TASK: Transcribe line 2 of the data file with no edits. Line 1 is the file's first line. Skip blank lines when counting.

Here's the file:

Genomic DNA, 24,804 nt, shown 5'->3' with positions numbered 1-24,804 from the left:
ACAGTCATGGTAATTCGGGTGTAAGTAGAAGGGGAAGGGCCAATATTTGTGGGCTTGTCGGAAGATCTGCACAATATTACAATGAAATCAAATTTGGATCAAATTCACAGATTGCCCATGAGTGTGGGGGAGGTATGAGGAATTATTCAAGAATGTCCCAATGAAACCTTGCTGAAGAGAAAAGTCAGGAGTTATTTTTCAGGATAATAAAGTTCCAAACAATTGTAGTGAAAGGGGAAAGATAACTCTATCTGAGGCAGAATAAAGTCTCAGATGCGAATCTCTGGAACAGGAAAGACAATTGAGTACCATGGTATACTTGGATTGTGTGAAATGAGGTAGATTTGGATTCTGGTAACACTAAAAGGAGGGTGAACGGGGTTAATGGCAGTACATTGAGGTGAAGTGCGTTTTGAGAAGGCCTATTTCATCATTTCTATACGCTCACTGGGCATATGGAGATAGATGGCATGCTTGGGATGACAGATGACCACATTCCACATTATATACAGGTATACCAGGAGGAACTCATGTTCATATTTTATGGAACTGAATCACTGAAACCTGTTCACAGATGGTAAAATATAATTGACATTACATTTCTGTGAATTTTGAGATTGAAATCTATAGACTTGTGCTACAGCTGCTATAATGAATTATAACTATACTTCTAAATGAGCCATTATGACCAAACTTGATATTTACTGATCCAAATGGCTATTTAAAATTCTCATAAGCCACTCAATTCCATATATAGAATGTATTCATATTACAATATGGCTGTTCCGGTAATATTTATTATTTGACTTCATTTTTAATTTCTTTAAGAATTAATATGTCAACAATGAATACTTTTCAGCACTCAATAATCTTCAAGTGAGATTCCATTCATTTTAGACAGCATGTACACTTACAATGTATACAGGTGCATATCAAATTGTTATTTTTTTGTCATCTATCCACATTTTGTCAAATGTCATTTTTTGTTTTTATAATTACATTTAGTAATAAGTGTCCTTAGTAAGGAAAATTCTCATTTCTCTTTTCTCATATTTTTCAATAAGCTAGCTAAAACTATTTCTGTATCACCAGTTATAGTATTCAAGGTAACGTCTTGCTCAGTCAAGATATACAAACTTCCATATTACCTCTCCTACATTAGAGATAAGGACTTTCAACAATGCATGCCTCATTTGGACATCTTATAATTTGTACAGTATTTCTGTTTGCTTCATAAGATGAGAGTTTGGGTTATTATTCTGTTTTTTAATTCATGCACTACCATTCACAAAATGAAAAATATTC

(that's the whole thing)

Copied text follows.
ACAGTCATGGTAATTCGGGTGTAAGTAGAAGGGGAAGGGCCAATATTTGTGGGCTTGTCGGAAGATCTGCACAATATTACAATGAAATCAAATTTGGATCAAATTCACAGATTGCCCATGAGTGTGGGGGAGGTATGAGGAATTATTCAAGAATGTCCCAATGAAACCTTGCTGAAGAGAAAAGTCAGGAGTTATTTTTCAGGATAATAAAGTTCCAAACAATTGTAGTGAAAGGGGAAAGATAACTCTATCTGAGGCAGAATAAAGTCTCAGATGCGAATCTCTGGAACAGGAAAGACAATTGAGTACCATGGTATACTTGGATTGTGTGAAATGAGGTAGATTTGGATTCTGGTAACACTAAAAGGAGGGTGAACGGGGTTAATGGCAGTACATTGAGGTGAAGTGCGTTTTGAGAAGGCCTATTTCATCATTTCTATACGCTCACTGGGCATATGGAGATAGATGGCATGCTTGGGATGACAGATGACCACATTCCACATTATATACAGGTATACCAGGAGGAACTCATGTTCATATTTTATGGAACTGAATCACTGAAACCTGTTCACAGATGGTAAAATATAATTGACATTACATTTCTGTGAATTTTGAGATTGAAATCTATAGACTTGTGCTACAGCTGCTATAATGAATTATAACTATACTTCTAAATGAGCCATTATGACCAAACTTGATATTTACTGATCCAAATGGCTATTTAAAATTCTCATAAGCCACTCAATTCCATATATAGAATGTATTCATATTACAATATGGCTGTTCCGGTAATATTTATTATTTGACTTCATTTTTAATTTCTTTAAGAATTAATATGTCAACAATGAATACTTTTCAGCACTCAATAATCTTCAAGTGAGATTCCATTCATTTTAGACAGCATGTACACTTACAATGTATACAGGTGCATATCAAATTGTTATTTTTTTGTCATCTATCCACATTTTGTCAAATGTCATTTTTTGTTTTTATAATTACATTTAGTAATAAGTGTCCTTAGTAAGGAAAATTCTCATTTCTCTTTTCTCATATTTTTCAATAAGCTAGCTAAAACTATTTCTGTATCACCAGTTATAGTATTCAAGGTAACGTCTTGCTCAGTCAAGATATACAAACTTCCATATTACCTCTCCTACATTAGAGATAAGGACTTTCAACAATGCATGCCTCATTTGGACATCTTATAATTTGTACAGTATTTCTGTTTGCTTCATAAGATGAGAGTTTGGGTTATTATTCTGTTTTTTAATTCATGCACTACCATTCACAAAATGAAAAATATTC